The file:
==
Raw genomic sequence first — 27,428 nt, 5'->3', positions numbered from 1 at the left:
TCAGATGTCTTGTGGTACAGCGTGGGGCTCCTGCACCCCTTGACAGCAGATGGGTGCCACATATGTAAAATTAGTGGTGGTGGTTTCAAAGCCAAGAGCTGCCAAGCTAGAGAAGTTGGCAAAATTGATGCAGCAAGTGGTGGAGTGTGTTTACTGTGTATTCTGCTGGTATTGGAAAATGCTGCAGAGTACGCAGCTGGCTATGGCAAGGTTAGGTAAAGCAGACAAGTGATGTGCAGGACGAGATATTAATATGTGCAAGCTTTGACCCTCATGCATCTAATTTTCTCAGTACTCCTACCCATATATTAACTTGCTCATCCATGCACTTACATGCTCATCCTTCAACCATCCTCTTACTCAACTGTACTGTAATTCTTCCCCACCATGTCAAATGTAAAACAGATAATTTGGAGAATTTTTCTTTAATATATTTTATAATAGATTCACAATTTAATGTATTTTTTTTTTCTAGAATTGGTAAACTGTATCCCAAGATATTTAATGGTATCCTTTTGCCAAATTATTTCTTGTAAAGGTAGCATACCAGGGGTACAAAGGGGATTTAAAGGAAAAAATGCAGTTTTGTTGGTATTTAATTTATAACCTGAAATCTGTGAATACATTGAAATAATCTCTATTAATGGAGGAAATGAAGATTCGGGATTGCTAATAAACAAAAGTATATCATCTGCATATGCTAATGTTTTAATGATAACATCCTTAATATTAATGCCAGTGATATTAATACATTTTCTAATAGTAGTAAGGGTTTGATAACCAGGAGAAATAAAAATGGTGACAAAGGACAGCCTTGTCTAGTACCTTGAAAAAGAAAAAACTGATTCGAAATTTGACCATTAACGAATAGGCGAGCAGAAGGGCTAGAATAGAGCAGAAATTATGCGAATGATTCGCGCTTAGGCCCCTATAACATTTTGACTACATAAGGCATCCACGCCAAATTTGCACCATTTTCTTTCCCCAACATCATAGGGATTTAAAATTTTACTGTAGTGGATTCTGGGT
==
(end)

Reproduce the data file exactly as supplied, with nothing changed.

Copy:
Raw genomic sequence first — 27,428 nt, 5'->3', positions numbered from 1 at the left:
TCAGATGTCTTGTGGTACAGCGTGGGGCTCCTGCACCCCTTGACAGCAGATGGGTGCCACATATGTAAAATTAGTGGTGGTGGTTTCAAAGCCAAGAGCTGCCAAGCTAGAGAAGTTGGCAAAATTGATGCAGCAAGTGGTGGAGTGTGTTTACTGTGTATTCTGCTGGTATTGGAAAATGCTGCAGAGTACGCAGCTGGCTATGGCAAGGTTAGGTAAAGCAGACAAGTGATGTGCAGGACGAGATATTAATATGTGCAAGCTTTGACCCTCATGCATCTAATTTTCTCAGTACTCCTACCCATATATTAACTTGCTCATCCATGCACTTACATGCTCATCCTTCAACCATCCTCTTACTCAACTGTACTGTAATTCTTCCCCACCATGTCAAATGTAAAACAGATAATTTGGAGAATTTTTCTTTAATATATTTTATAATAGATTCACAATTTAATGTATTTTTTTTTTCTAGAATTGGTAAACTGTATCCCAAGATATTTAATGGTATCCTTTTGCCAAATTATTTCTTGTAAAGGTAGCATACCAGGGGTACAAAGGGGATTTAAAGGAAAAAATGCAGTTTTGTTGGTATTTAATTTATAACCTGAAATCTGTGAATACATTGAAATAATCTCTATTAATGGAGGAAATGAAGATTCGGGATTGCTAATAAACAAAAGTATATCATCTGCATATGCTAATGTTTTAATGATAACATCCTTAATATTAATGCCAGTGATATTAATACATTTTCTAATAGTAGTAAGGGTTTGATAACCAGGAGAAATAAAAATGGTGACAAAGGACAGCCTTGTCTAGTACCTTGAAAAAGAAAAAACTGATTCGAAATTTGACCATTAACGAATAGGCGAGCAGAAGGGCTAGAATAGAGCAGAAATTATGCGAATGATTCGCGCTTAGGCCCCTATAACATTTTGACTACATAAGGCATCCACGCCAAATTTGCACCATTTTCTTTCCCCAACATCATAGGGATTTAAAATTTTACTGTAGTGGATTCTGGGT